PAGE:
Review: "Playa Capricho"is actually Copa Turbo's debut as an artist, but it sounds like he's been strumming on guitars and pushing buttons on drum machines and synths for a long time. In fact, the tune is comparable to classics by the likes of David Guetta or Bob Sinclair, coming through with a sweet, summary house groove disguised as a pop track. There's plenty of remixes, too, most notably by Juan Soto - dropping a deeper, dubber feel to the original - Juotro Mundo and his disco version, and Cccccchaves with something something a lil different.
Review: Debutant Dubhouser doesn't seem all that keen on offering up information, with the producer's slim online presence offering no clues to his or her identity. If the intention is to let his or her music do the talking, the "Ereh EP" certainly ticks all the right boxes. Opener "Avirt" is a pleasingly chugging, mind-altering affair where echoing electronic motifs and effects-laden noises bubble away above a heavy, locked-in groove. "Ereh" is a slightly trancey chunk of heady nu-disco rich in woozy synthensizer riffs, bass-heavy grooves and trippy electronic flourishes, while closing cut "Rolod" is a late night dub house shuffler full of hypnotic beats, flashing acid lines, gentle synthesizer riffs and dub-wise effects.
Review: We're not sure who Hoochie Coochie Papa is - or are, as it may be more than one producer - but this first outing on Golden Soul is pretty darn good. "Work Me Body" is a deliciously sweaty and throbbing affair; a contemporary take on Italo-disco and mid 1980s Hi-NRG rich in arpeggio style synth-bass, spacey electronic melodies, sampled male vocal snippets and glassy-eyed chords. The first of two accompanying remixes comes courtesy of Spanish scene stalwart James Rod, who adds insatiable cowbells while stripping the cut back to its' muscular, arpeggio-driven core. To round things off, man of the moment Andy Buchan re-imagines "Work Your Body" as an ear-catching tribute to Giorgio Moroder's production work on Donna Summer's "I Feel Love".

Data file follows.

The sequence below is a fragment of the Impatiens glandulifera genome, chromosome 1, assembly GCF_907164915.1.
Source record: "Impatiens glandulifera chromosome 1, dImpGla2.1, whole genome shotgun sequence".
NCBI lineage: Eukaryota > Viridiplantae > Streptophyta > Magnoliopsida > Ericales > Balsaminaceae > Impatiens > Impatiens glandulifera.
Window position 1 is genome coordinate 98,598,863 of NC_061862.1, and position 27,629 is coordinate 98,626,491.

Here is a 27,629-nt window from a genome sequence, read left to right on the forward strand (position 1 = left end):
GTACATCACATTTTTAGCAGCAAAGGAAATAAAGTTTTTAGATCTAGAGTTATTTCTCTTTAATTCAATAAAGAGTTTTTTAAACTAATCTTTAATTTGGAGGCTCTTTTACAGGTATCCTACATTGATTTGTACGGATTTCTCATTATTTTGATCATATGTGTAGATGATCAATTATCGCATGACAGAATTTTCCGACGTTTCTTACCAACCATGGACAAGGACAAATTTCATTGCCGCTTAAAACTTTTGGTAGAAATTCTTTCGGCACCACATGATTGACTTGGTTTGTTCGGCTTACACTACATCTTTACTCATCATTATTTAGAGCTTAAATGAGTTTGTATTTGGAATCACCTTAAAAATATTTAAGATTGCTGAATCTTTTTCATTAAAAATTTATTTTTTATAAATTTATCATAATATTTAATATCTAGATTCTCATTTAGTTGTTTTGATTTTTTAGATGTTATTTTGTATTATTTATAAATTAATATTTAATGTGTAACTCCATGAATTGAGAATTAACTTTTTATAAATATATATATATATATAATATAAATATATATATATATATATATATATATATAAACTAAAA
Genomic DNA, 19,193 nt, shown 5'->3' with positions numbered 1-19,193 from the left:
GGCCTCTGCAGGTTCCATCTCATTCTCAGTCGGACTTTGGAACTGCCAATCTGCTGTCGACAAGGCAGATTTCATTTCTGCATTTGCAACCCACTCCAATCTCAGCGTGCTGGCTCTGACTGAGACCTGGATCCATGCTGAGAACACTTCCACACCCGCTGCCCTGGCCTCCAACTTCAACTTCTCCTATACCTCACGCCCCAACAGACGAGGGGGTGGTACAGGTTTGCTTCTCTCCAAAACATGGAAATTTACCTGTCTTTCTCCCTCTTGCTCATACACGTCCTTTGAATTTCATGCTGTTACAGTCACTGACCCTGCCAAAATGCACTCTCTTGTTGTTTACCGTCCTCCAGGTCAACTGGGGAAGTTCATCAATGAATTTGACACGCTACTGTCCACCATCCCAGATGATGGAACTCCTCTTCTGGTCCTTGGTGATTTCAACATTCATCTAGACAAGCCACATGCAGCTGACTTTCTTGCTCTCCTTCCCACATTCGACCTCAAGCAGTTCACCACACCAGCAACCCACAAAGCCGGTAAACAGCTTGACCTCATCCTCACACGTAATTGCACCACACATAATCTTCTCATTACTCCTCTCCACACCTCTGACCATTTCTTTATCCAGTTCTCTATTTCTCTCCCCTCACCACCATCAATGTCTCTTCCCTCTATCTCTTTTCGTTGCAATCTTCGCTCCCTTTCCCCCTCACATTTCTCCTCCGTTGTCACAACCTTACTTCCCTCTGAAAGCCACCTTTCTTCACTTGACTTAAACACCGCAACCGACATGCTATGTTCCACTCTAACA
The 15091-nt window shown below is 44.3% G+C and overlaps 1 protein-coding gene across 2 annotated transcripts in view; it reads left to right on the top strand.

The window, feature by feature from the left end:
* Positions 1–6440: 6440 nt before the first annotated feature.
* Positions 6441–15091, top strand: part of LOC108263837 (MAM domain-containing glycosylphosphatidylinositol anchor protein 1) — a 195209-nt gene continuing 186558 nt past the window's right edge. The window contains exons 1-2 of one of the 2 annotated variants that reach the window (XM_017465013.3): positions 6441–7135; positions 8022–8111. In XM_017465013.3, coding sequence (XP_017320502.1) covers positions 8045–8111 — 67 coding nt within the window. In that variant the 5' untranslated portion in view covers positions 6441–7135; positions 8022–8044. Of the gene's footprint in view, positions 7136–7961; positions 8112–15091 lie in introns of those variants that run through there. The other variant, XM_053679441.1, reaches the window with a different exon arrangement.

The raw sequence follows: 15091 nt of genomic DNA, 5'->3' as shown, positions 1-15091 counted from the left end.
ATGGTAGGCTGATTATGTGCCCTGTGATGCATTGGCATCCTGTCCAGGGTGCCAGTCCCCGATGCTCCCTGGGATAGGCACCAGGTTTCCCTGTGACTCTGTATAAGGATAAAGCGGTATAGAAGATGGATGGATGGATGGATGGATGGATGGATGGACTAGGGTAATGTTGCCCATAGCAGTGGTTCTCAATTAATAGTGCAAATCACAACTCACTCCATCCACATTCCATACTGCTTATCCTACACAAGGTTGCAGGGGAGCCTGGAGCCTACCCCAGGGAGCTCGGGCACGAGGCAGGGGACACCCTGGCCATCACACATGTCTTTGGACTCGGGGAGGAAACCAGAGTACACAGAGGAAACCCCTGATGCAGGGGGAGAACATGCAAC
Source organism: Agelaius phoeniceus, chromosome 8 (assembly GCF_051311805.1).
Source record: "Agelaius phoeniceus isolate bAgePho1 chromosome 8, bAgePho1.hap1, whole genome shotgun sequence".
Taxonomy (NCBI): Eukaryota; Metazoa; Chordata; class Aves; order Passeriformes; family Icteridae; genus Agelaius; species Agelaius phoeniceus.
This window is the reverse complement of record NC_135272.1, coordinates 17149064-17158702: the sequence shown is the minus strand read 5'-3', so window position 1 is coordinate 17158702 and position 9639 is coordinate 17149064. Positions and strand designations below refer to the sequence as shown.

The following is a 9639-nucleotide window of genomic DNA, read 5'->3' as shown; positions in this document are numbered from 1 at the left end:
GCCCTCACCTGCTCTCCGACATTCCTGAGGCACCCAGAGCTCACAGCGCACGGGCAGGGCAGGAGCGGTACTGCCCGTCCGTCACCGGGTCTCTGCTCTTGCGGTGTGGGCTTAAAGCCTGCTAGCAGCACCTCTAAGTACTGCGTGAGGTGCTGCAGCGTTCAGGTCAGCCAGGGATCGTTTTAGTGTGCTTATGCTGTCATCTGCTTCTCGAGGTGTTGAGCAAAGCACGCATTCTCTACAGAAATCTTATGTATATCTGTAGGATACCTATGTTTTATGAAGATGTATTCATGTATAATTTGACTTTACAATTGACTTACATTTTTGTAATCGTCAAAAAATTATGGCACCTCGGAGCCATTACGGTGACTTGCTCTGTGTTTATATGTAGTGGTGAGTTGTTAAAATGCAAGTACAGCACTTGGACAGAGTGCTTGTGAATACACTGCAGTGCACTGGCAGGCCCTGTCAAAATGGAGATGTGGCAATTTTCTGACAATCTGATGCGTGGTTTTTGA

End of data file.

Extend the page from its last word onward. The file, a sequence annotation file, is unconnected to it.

Review: Clad head to toe in his finest carnival threads, Golden Soul Records chief James Rodriguez grabs his scalpel and sets to work on a second selection of lesser-known Brazilian music gems. Opener "You Are Me Dream (Sambasoul Re-edit)" is a near perfect revision of a breezy, sun-kissed Brazilian gem, with Rodriguez brilliantly combining summery samba-disco samples with an elastic drumbeat and restless funky acid motifs. "Pernangola (Boogie Groove Re-edit)" is a loopier, chunkier and more obviously bass-heavy affair built around jangly samples from what sounds like a samba-folk record, while "Minsumbobo" is a bouncy re-interpretation of a Brazilian P-funk work out rich in kaleidoscopic synthesizer lines, Bootsy style bass and swirling electronic effects.